He and the other researchers noted the study also had a number of limitations, including the lack of a control group, its lack of representation of the population in general, and a large percentage of people (44 percent) who failed to complete the study -- a fact that researchers noted could possibly indicate that some drop-outs were psychologically distressed by the genetic testing results.
Other experts also stressed that the findings do not absolve direct-to-consumer genetic testing kits of the possibility for harm.
The study did not address the possibility of "false reassurance," pointed out Korf, who is also chair of genetics at the University of Alabama at Birmingham.
"There is some concern that somebody is going to learn they're at somewhat reduced risk for, let's say type 2 diabetes, and decide because of that they don't need to watch their diet any more," he said. "The [test] may not give you the whole story and may not even be true for [that patient]."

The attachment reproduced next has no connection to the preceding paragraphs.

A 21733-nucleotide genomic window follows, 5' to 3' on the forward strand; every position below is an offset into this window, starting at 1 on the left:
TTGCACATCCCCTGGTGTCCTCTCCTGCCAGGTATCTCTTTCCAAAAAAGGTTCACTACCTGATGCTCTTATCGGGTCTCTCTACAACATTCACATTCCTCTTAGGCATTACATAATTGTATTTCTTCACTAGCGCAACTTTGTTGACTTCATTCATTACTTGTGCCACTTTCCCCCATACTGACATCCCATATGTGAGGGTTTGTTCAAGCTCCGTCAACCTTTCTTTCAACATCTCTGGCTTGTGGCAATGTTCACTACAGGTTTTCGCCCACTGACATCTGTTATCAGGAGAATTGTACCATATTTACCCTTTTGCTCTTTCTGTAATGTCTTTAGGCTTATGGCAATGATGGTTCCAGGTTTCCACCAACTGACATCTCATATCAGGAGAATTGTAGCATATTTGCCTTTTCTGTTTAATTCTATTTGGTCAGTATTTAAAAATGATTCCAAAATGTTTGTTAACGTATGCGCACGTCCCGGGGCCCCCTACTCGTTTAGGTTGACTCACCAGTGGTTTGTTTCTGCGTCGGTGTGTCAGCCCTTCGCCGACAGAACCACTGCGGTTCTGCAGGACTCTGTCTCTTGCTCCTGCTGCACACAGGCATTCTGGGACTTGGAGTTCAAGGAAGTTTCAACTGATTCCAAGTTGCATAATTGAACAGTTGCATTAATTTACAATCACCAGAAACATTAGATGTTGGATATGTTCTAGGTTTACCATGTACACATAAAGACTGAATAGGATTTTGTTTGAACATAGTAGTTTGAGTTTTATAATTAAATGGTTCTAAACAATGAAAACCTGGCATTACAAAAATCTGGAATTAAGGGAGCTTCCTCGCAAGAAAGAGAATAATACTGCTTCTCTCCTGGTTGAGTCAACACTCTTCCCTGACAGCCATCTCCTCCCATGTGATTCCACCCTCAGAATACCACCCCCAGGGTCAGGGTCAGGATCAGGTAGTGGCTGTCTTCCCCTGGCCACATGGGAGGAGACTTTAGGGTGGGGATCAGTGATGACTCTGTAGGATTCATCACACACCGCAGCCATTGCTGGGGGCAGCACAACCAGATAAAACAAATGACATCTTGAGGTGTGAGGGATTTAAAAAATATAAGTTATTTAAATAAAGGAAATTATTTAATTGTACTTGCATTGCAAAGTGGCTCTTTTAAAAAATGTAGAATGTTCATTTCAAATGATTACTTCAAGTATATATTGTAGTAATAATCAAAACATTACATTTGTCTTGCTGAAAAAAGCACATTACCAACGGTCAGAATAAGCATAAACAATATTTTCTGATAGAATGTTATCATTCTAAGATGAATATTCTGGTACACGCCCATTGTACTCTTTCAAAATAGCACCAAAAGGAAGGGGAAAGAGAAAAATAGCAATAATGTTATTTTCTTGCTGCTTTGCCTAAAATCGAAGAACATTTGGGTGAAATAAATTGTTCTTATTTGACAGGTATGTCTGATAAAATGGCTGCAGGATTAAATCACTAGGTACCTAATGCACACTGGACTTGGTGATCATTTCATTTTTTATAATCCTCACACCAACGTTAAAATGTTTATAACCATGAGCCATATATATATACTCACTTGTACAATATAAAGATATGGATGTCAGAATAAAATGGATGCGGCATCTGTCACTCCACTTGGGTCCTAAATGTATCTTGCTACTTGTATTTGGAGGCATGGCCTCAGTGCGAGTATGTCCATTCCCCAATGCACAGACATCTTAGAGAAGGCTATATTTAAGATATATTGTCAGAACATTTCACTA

"We've felt pretty strongly that, for the most part, this type of consumer genomic profiling is not ready for prime time, not because of anxiety but because tests have not been validated [so that] we know they are giving correct information," Korf added. "You have to know what you can and can't learn from this and what kinds of things you can do."
The U.S. National Library of Medicine has more on genetic testing.
SOURCES: Eric Topol, M.D., director, Scripps Translational Science Institute, La Jolla, Calif.; Bruce R. Korf, M.D., Ph.D., president, American College of Medical Genetics, and chair, genetics, University of Alabama at Birmingham; Jan. 13, 2011, New England Journal of Medicine
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